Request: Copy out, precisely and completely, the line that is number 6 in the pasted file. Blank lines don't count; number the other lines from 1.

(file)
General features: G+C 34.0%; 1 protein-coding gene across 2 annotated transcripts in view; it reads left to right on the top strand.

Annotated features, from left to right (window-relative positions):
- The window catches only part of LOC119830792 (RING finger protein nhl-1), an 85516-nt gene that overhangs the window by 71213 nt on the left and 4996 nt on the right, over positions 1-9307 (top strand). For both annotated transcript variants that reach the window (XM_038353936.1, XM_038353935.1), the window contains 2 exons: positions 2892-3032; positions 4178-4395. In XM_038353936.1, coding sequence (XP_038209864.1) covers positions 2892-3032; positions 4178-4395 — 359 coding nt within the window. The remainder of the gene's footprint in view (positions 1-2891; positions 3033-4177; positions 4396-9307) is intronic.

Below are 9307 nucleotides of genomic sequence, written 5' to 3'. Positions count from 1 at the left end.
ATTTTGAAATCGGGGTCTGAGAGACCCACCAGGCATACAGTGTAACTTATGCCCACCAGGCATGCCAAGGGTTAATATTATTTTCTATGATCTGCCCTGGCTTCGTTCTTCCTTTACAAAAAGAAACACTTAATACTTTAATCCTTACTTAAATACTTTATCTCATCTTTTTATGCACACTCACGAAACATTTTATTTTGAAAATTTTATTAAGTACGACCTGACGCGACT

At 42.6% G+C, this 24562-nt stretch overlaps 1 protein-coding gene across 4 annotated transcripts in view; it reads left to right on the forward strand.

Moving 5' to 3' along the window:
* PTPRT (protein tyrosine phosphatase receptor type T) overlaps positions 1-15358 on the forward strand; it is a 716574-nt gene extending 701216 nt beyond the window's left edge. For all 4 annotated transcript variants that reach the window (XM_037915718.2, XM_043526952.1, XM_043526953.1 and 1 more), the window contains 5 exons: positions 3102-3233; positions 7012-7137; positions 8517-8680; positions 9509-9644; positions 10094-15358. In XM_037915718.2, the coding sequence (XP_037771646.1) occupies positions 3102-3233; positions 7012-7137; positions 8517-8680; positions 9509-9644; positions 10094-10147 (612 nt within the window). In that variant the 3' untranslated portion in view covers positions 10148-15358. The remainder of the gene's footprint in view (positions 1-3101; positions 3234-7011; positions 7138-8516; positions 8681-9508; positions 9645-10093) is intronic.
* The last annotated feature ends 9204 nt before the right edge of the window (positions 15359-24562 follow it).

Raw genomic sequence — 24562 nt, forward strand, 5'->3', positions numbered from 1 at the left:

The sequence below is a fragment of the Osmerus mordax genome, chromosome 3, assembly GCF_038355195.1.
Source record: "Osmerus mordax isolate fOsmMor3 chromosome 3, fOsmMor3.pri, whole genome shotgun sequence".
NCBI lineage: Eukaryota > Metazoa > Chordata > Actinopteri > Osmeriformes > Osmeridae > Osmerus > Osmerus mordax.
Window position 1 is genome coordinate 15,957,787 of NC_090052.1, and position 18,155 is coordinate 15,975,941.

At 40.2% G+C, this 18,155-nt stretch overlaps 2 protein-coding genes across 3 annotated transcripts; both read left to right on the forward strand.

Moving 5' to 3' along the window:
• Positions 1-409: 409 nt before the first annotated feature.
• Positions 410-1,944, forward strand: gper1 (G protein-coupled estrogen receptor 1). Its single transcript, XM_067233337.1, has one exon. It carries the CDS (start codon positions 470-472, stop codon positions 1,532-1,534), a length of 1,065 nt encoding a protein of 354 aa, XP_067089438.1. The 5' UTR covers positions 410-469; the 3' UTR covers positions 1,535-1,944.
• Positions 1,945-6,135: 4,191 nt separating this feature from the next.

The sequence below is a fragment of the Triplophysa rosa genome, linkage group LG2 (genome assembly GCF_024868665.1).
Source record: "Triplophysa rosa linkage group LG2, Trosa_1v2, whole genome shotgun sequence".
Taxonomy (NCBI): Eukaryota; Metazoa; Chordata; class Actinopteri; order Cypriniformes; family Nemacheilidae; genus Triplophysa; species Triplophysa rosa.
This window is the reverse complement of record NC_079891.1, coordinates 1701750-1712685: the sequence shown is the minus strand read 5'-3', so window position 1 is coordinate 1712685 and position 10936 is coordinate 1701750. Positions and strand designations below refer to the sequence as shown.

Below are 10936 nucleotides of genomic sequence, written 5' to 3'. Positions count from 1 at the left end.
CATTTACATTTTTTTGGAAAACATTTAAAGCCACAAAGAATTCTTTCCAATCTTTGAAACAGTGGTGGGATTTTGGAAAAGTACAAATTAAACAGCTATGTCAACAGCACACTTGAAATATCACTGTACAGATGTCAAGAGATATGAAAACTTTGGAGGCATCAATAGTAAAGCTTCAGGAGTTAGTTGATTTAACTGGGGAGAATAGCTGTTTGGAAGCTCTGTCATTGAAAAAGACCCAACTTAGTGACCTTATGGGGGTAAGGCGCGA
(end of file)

At 42.6% G+C, this 24562-nt stretch overlaps 1 protein-coding gene across 4 annotated transcripts in view; it reads left to right on the forward strand.